Incidentally, we tried triggering NTA (L2 cache bypass) unconditionally and in 
various patterns and did not see the substantial gain as with reducing the 
working set size.

My conclusion: Fixing the OS is not sufficient to alleviate the issue.  We see 
a 2x penalty (1700MB/s versus 3500MB/s) at the higher data rates due to this 

- Luke

Msg is shrt cuz m on ma treo

 -----Original Message-----
From:   Sherry Moore [mailto:[EMAIL PROTECTED]
Sent:   Tuesday, March 06, 2007 10:05 PM Eastern Standard Time
To:     Simon Riggs
Cc:     Sherry Moore; Tom Lane; Luke Lonergan; Mark Kirkwood; Pavan Deolasee; 
Gavin Sherry; PGSQL Hackers; Doug Rady
Subject:        Re: [HACKERS] Bug: Buffer cache is not scan resistant

Hi Simon,

> and what you haven't said
> - all of this is orthogonal to the issue of buffer cache spoiling in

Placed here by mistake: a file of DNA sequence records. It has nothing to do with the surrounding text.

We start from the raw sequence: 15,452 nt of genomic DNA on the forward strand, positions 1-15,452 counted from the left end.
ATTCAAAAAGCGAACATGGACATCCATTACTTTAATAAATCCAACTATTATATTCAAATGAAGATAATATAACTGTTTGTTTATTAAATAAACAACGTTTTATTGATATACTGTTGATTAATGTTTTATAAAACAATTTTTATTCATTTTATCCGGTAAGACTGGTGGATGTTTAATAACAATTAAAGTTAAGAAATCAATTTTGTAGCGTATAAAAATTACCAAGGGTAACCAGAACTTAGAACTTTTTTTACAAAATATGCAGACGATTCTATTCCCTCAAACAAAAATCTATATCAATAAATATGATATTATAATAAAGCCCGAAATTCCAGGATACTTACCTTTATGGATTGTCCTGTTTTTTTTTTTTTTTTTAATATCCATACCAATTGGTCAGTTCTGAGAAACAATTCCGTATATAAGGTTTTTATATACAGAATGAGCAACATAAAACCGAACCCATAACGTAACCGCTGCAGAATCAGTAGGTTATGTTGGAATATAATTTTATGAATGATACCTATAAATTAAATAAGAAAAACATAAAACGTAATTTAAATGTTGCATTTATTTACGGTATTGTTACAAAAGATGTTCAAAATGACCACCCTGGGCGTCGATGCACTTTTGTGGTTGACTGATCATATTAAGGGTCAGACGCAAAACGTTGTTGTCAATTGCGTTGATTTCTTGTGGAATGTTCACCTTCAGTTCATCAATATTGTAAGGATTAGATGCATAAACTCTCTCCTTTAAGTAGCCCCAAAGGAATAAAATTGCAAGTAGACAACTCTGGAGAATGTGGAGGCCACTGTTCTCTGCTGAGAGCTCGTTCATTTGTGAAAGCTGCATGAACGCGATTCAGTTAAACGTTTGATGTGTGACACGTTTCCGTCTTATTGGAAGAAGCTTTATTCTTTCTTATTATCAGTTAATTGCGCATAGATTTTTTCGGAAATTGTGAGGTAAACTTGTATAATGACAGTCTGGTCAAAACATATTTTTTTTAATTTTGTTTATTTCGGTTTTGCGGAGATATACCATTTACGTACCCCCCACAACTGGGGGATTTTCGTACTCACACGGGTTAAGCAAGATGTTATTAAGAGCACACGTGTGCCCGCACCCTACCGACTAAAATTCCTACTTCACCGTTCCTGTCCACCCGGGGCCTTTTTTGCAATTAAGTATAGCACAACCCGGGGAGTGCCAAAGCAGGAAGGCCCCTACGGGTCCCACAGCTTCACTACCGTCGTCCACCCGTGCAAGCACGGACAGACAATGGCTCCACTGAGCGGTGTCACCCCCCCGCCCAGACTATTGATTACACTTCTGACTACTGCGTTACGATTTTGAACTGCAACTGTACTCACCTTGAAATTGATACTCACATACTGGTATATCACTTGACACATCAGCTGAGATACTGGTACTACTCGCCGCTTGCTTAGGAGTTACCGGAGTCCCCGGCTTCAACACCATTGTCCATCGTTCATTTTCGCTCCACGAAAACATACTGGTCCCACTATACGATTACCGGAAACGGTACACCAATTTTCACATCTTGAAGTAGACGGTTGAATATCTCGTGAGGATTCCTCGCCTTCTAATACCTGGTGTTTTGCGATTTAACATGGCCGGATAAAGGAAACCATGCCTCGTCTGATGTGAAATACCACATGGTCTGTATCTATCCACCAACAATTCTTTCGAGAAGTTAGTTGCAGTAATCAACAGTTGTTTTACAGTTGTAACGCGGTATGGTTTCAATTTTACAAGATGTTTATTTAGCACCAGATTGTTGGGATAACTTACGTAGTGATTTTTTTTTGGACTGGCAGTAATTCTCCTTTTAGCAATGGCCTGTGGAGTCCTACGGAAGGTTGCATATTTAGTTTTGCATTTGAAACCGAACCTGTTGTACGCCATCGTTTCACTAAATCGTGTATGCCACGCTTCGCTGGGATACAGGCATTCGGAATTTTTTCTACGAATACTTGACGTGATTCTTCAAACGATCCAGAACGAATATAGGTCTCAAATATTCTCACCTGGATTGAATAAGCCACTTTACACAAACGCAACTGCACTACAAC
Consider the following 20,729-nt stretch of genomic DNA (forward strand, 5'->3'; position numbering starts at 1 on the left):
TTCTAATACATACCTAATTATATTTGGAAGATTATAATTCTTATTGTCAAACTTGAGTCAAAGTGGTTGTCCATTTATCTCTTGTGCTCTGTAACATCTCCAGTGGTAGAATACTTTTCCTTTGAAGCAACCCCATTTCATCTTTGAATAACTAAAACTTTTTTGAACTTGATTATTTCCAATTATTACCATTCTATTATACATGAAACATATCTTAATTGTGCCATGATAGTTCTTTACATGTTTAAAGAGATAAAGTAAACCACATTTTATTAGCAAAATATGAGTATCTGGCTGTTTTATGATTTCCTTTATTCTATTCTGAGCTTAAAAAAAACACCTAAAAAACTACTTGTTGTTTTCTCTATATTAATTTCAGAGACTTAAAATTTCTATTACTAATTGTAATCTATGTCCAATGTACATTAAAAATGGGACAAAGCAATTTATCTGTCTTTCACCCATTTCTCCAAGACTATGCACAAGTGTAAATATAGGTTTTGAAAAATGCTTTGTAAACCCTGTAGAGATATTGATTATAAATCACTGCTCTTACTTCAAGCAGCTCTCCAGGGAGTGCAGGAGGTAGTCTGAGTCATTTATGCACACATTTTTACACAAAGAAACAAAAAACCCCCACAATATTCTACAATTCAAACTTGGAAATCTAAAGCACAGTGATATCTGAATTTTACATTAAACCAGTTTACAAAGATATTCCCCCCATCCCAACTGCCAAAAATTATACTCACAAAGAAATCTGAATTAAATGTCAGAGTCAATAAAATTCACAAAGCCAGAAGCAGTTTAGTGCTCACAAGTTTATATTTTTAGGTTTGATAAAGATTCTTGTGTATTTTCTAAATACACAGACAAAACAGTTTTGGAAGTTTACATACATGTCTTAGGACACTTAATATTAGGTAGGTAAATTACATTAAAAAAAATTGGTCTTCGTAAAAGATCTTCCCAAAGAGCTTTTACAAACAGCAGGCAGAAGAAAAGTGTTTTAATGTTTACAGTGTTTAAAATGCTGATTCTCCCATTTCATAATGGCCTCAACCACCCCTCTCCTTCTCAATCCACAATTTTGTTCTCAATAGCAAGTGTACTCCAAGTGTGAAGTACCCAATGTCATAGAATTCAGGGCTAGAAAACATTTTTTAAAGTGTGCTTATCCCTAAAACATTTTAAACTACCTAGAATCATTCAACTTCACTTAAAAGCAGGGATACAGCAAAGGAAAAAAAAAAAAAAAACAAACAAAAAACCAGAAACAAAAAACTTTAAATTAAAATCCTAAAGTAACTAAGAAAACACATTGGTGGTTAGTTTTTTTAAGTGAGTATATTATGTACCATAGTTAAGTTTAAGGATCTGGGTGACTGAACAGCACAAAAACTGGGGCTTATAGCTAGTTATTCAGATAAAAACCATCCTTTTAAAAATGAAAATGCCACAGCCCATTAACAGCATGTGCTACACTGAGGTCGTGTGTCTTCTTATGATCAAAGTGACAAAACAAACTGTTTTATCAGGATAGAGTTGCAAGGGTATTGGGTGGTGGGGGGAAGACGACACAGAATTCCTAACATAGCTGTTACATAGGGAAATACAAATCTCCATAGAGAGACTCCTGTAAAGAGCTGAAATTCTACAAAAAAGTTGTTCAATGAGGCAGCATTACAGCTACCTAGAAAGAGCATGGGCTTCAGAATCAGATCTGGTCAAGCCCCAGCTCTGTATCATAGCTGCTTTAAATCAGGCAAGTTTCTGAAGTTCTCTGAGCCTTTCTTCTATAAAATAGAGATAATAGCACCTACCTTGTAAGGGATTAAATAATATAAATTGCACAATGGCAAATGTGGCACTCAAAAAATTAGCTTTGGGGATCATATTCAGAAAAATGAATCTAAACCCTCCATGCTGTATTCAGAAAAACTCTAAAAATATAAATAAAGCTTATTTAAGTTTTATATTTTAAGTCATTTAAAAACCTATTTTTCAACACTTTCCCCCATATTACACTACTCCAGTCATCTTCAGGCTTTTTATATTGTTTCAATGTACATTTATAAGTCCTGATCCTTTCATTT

> PostgreSQL itself. That issue does still exist as a non-OS issue, but
> we've been discussing in detail the specific case of L2 cache effects
> with specific kernel calls. All of the test results have been
> stand-alone, so we've not done any measurements in that area. I say this
> because you make the point that reducing the working set size of write
> workloads has no effect on the L2 cache issue, but ISTM its still
> potentially a cache spoiling issue.

What I wanted to point out was that (reiterating to avoid requoting),

    - My test was simply to demonstrate that the observed performance
      difference with VACUUM was caused by whether the size of the
      user buffer caused L2 thrashing.

    - In general, application should reduce the size of the working set
      to reduce the penalty of TLB misses and cache misses.

    - If the application access pattern meets the NTA trigger condition,
      the benefit of reducing the working set size will be much smaller.

Whatever I said is probably orthogonal to the buffer cache issue you
guys have been discussing, but I haven't read all the email exchange
on the subject.

Sherry Moore, Solaris Kernel Development

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